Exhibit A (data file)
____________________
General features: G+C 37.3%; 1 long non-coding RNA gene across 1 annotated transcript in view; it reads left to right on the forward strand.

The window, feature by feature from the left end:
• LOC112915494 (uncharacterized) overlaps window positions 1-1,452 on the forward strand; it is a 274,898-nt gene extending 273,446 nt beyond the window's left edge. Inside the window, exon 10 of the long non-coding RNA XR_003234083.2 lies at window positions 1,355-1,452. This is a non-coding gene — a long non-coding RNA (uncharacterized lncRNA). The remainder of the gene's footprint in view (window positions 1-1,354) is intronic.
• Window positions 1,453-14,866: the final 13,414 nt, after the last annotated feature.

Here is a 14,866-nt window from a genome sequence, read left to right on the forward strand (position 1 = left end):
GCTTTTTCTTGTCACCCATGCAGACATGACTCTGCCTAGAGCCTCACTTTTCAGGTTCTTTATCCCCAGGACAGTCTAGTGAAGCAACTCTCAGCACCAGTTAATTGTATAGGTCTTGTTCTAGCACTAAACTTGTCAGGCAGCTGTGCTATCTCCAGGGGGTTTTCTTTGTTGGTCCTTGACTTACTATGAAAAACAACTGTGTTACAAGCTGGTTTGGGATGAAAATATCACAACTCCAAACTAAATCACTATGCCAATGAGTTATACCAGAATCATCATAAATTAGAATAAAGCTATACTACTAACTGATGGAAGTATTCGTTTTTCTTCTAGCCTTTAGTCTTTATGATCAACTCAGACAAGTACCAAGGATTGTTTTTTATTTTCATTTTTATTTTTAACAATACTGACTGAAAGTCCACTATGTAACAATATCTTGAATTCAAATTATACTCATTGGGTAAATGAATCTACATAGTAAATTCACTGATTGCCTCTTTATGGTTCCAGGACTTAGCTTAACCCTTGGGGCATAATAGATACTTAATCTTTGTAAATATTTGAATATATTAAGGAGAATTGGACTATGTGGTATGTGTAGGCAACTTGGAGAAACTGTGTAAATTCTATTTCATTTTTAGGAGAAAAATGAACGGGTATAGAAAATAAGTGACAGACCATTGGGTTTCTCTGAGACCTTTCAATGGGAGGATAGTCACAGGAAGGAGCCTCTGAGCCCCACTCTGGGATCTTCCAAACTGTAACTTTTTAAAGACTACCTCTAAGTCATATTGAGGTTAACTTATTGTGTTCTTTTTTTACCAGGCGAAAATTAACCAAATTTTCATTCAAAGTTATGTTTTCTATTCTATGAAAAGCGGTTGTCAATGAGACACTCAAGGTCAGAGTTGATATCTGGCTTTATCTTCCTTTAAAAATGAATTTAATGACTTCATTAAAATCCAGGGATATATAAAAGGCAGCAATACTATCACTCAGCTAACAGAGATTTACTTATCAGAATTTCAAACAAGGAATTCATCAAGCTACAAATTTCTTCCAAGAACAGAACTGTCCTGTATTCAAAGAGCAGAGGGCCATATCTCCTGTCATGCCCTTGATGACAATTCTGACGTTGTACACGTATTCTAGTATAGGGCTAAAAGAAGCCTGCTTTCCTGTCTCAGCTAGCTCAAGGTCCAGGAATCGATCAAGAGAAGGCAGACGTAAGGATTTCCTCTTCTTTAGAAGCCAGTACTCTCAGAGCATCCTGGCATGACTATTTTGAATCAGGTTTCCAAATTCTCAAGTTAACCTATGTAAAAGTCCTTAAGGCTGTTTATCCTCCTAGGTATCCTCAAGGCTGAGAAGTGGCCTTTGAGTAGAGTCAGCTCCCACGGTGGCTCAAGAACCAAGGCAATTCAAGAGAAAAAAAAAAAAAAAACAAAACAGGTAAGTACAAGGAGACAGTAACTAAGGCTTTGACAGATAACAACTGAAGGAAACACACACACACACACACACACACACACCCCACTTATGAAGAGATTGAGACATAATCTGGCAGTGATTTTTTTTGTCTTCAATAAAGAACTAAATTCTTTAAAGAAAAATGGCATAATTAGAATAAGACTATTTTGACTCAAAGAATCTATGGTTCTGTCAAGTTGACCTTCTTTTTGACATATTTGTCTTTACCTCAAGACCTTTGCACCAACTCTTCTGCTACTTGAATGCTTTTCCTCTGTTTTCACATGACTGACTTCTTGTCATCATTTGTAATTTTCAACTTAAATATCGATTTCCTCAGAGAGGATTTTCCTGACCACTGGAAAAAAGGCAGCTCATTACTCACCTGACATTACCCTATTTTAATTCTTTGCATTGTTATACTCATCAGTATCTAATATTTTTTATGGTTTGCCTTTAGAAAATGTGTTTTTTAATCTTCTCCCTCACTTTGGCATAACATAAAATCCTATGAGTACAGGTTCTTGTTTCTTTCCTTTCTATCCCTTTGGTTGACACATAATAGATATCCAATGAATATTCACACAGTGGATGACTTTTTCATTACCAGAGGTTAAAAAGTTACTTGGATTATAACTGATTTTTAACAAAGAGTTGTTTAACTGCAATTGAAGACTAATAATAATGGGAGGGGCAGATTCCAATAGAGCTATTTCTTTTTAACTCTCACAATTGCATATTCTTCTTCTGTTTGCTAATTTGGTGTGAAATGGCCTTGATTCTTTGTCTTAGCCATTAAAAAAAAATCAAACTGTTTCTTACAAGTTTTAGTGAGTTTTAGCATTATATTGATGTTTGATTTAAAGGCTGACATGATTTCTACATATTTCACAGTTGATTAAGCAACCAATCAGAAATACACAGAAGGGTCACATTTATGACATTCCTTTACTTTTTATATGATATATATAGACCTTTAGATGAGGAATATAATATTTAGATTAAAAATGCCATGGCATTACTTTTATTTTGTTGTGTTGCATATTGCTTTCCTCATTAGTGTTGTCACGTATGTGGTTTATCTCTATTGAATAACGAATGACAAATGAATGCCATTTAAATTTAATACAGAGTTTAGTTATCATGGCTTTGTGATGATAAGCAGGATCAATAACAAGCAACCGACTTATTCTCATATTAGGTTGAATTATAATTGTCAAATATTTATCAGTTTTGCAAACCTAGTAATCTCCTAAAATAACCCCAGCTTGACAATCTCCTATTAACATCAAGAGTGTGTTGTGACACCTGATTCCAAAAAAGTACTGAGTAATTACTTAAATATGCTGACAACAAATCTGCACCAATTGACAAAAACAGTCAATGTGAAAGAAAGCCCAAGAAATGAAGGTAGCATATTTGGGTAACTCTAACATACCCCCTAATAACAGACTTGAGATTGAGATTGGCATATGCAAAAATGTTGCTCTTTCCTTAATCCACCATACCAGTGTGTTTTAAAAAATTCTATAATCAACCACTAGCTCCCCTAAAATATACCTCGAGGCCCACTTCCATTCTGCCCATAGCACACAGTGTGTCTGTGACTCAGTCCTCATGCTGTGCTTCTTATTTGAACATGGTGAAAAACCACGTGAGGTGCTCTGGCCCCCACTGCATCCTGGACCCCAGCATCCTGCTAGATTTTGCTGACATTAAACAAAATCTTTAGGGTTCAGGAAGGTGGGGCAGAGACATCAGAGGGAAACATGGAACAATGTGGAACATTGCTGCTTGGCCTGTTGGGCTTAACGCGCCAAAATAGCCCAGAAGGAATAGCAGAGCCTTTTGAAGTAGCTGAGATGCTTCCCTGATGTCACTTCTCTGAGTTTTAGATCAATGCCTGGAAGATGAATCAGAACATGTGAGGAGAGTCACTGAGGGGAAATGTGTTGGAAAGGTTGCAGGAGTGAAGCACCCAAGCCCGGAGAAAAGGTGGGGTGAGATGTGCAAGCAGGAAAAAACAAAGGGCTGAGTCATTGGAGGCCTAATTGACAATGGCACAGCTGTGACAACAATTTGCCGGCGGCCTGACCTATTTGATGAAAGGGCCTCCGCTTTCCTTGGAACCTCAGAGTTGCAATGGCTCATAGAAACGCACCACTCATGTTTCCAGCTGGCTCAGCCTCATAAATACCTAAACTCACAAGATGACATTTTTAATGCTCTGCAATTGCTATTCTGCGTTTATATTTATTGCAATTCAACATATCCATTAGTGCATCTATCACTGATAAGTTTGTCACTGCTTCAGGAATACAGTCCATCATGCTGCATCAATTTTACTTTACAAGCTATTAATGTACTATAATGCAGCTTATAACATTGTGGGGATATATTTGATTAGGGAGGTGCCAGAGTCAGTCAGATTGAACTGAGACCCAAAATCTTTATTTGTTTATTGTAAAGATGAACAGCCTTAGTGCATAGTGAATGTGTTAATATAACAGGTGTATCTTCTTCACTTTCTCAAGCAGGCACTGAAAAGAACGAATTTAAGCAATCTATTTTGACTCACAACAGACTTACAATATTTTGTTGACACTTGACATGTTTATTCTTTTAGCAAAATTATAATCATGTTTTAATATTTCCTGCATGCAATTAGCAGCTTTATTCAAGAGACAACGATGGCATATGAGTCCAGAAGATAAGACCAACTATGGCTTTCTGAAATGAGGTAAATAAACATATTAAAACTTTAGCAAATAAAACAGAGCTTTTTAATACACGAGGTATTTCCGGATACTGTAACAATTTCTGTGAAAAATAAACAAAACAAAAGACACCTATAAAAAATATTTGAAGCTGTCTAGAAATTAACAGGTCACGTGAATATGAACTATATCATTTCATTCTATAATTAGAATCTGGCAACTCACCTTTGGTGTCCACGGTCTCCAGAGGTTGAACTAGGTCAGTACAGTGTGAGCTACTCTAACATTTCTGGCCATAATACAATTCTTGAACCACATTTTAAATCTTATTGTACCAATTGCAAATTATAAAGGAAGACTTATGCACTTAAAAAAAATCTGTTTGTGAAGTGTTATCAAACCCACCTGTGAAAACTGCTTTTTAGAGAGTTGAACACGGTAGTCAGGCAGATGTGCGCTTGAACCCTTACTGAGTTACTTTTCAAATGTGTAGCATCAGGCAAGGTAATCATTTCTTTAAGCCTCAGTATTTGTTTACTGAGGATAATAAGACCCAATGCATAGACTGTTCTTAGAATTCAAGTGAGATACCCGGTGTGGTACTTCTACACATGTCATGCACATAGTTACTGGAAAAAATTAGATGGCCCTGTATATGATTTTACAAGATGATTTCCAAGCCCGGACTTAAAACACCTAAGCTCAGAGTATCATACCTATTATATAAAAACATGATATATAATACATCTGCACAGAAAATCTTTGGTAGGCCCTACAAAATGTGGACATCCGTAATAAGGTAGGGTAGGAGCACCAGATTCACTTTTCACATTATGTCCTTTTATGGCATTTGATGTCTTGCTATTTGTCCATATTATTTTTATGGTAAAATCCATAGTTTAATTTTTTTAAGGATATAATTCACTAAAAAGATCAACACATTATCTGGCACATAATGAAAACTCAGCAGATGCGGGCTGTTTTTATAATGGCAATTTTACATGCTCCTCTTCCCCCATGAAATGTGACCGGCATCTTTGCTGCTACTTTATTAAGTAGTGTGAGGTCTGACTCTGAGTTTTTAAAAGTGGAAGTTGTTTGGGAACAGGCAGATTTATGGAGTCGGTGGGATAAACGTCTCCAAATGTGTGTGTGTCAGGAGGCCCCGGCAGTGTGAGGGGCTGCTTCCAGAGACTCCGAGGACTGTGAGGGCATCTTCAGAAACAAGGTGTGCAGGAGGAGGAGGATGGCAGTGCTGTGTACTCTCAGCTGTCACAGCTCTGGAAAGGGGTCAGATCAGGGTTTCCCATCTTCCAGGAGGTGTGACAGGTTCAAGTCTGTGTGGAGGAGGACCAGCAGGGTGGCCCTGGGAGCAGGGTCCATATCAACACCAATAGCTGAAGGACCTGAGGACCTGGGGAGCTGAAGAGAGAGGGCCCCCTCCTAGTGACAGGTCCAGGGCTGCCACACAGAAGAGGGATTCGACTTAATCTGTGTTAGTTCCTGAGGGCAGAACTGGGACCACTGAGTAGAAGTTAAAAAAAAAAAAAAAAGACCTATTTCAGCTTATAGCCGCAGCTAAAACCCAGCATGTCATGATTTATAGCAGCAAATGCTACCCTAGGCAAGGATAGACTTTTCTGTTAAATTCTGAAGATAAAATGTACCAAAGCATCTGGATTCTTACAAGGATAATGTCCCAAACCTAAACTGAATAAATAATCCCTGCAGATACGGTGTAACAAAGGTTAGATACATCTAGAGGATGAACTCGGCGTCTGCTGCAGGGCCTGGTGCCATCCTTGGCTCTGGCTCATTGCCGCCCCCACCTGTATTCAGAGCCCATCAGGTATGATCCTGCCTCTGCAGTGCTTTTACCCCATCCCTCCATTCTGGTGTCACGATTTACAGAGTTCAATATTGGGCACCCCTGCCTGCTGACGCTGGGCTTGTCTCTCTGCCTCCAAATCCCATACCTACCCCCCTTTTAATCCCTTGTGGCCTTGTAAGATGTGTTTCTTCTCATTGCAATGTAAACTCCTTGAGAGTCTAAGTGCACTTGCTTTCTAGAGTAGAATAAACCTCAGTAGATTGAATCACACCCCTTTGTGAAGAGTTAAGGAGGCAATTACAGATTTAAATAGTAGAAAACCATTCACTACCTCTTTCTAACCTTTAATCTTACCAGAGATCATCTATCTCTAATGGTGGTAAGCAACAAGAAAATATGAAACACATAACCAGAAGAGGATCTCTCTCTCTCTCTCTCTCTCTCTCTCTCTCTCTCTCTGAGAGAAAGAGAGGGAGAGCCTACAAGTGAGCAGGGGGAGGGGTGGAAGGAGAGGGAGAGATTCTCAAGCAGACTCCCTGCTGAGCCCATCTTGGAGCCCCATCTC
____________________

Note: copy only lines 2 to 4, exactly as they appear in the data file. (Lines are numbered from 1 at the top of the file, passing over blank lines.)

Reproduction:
The window, feature by feature from the left end:
• LOC112915494 (uncharacterized) overlaps window positions 1-1,452 on the forward strand; it is a 274,898-nt gene extending 273,446 nt beyond the window's left edge. Inside the window, exon 10 of the long non-coding RNA XR_003234083.2 lies at window positions 1,355-1,452. This is a non-coding gene — a long non-coding RNA (uncharacterized lncRNA). The remainder of the gene's footprint in view (window positions 1-1,354) is intronic.
• Window positions 1,453-14,866: the final 13,414 nt, after the last annotated feature.